Box 7: Social support as a key protective factor
Social support has emerged as one of the strongest protective factors identified in elder abuse studies (Acierno et al., 2017; Hamby et al., 2016; Pillemer et al., 2016). Social support in response to social isolation and poor quality relationships has also been identified as a promising focus of intervention because, unlike some other risk factors (e.g. disability, cognitive impairment), there is greater potential to improve the negative effects of social isolation (Hamby et al., 2016).
Tertiary interventions aim to address the incidence and impact of elder abuse after it has occurred and typically target either older adults who have been victims of abuse or the perpetrators of abuse.
Tertiary interventions responding to elder abuse face some serious challenges. The complexity of elder abuse in its multiple and diverse forms prevents a one-size fits all approach to intervention (Joosten et al., 2017). Consequently, many researchers have argued that interventions should address particular forms of elder abuse, rather than elder abuse as a general phenomenon (Dong et al., 2013; Hirst et al., 2016; Jackson & Hafemeister, 2016).
Interventions are further hampered by a general lack of evidence about what works to effectively address elder abuse and respond to the needs of its victims and/or perpetrators (Baker et al., 2016; Day et al., 2017; Dong et al., 2013; Hirst et al., 2016). Beyond these challenges and in recognition of the complex forms that elder abuse can take, others have suggested that interventions should incorporate an understanding of poly-victimisation that is client-focused (rather than incident-focused) and trauma-informed (Heisler, 2017).
Elder abuse intervention strategies typically focus on either older people, caregivers/perpetrators or family relationships (Joosten et al., 2017). An overview of the main kinds of interventions that target each of these population groups is provided below.
Interventions targeting older people
While the evidence is still emerging, some researchers have argued that multidisciplinary and coordinated intervention approaches are needed to respond to the complexities of elder abuse (Chesterman, 2016; Day et al., 2017; Hirst et al., 2016; Joosten et al., 2017). Multidisciplinary interventions bring together various combinations of social, legal, health and mental health professionals to provide holistic and tailored responses to particular forms of elder abuse. Multidisciplinary approaches to risk and needs assessment and referral operate in a similar way by drawing upon various expertise to ensure comprehensive identification of an older person's potential risks and needs (Joosten et al., 2017). Such approaches are designed to respond to the range of unique needs of older people who have been victims of one or more forms of abuse.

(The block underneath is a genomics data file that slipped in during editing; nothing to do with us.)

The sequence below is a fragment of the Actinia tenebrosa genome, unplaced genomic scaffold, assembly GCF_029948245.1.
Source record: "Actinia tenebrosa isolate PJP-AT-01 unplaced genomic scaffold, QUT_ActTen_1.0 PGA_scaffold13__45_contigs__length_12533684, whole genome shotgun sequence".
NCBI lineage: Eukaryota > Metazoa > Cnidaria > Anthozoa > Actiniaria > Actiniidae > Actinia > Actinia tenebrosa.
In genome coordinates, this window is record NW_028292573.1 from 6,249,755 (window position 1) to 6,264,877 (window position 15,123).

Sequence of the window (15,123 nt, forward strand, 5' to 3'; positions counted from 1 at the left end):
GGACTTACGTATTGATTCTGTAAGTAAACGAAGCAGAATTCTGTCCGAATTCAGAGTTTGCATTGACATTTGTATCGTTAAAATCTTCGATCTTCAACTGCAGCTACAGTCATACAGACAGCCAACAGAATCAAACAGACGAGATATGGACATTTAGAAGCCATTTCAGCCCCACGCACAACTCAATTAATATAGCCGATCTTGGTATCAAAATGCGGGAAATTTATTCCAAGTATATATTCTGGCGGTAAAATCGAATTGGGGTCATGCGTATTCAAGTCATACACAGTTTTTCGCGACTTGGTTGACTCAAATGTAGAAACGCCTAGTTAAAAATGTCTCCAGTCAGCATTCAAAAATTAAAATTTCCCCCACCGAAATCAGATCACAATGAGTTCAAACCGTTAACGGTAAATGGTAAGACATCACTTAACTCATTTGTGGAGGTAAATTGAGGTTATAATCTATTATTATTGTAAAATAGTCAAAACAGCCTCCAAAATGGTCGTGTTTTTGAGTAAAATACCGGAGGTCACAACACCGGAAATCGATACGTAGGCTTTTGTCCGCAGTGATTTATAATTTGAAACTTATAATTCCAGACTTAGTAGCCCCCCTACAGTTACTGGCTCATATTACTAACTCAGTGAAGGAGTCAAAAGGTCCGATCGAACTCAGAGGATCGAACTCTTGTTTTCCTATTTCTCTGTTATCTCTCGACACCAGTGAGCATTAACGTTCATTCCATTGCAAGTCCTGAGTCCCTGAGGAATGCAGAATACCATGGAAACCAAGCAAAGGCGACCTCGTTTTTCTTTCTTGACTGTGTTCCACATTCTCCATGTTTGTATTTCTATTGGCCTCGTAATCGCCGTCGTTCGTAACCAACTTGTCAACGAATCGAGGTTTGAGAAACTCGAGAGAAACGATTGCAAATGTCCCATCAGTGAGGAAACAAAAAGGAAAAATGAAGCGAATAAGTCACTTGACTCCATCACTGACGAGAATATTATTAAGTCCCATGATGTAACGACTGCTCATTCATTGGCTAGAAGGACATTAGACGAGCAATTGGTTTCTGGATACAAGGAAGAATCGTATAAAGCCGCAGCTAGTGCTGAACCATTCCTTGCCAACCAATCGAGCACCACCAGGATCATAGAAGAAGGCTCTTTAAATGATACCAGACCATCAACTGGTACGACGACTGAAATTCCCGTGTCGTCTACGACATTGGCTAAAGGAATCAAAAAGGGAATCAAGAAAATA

Case management and advocacy interventions may also involve multidisciplinary responses but, rather than being managed by a team, are facilitated by a case manager to assess an older person's needs and assist them to access other support services (Joosten et al., 2017). Motivational interviewing is a practice technique that aims to assist older people with decision making in relation to desired responses to cases of elder abuse, which may be effective in helping resolve an older person's feelings of ambivalence towards taking action (Joosten et al., 2017).
Other interventions for which the evidence is still emerging include elder abuse helplines and emergency shelters. Based on their review, Pillemer and colleagues (2016) found some evidence to support the use of elder abuse helplines that aim to help advocate for an older person by providing advice and assistance to refer to other support services. Emergency shelters that cater for the unique needs of older adults living in unsafe environments are another intervention for which the evidence is still emerging and will need further evaluation to demonstrate its efficacy (Pillemer et al., 2016).